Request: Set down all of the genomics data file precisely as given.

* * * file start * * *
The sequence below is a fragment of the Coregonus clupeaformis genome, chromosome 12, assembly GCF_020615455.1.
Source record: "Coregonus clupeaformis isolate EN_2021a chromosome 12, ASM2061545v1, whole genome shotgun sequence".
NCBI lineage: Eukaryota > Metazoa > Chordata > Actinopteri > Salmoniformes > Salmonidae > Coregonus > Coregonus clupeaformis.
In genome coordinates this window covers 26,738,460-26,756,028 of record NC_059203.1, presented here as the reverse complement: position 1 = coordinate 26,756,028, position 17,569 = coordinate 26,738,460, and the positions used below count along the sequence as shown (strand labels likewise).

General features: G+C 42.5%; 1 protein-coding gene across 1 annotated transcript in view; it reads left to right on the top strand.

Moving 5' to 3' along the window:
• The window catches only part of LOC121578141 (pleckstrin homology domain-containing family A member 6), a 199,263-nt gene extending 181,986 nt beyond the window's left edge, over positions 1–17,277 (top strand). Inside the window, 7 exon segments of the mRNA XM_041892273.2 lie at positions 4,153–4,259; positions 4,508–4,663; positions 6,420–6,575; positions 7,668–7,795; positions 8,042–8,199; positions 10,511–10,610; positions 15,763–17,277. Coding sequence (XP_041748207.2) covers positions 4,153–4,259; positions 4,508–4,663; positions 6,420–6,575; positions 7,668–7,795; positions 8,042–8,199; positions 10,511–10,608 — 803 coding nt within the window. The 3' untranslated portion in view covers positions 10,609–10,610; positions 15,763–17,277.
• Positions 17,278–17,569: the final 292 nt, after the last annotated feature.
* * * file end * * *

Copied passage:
The sequence below is a fragment of the Coregonus clupeaformis genome, chromosome 12, assembly GCF_020615455.1.
Source record: "Coregonus clupeaformis isolate EN_2021a chromosome 12, ASM2061545v1, whole genome shotgun sequence".
NCBI lineage: Eukaryota > Metazoa > Chordata > Actinopteri > Salmoniformes > Salmonidae > Coregonus > Coregonus clupeaformis.
In genome coordinates this window covers 26,738,460-26,756,028 of record NC_059203.1, presented here as the reverse complement: position 1 = coordinate 26,756,028, position 17,569 = coordinate 26,738,460, and the positions used below count along the sequence as shown (strand labels likewise).

General features: G+C 42.5%; 1 protein-coding gene across 1 annotated transcript in view; it reads left to right on the top strand.

Moving 5' to 3' along the window:
• The window catches only part of LOC121578141 (pleckstrin homology domain-containing family A member 6), a 199,263-nt gene extending 181,986 nt beyond the window's left edge, over positions 1–17,277 (top strand). Inside the window, 7 exon segments of the mRNA XM_041892273.2 lie at positions 4,153–4,259; positions 4,508–4,663; positions 6,420–6,575; positions 7,668–7,795; positions 8,042–8,199; positions 10,511–10,610; positions 15,763–17,277. Coding sequence (XP_041748207.2) covers positions 4,153–4,259; positions 4,508–4,663; positions 6,420–6,575; positions 7,668–7,795; positions 8,042–8,199; positions 10,511–10,608 — 803 coding nt within the window. The 3' untranslated portion in view covers positions 10,609–10,610; positions 15,763–17,277.
• Positions 17,278–17,569: the final 292 nt, after the last annotated feature.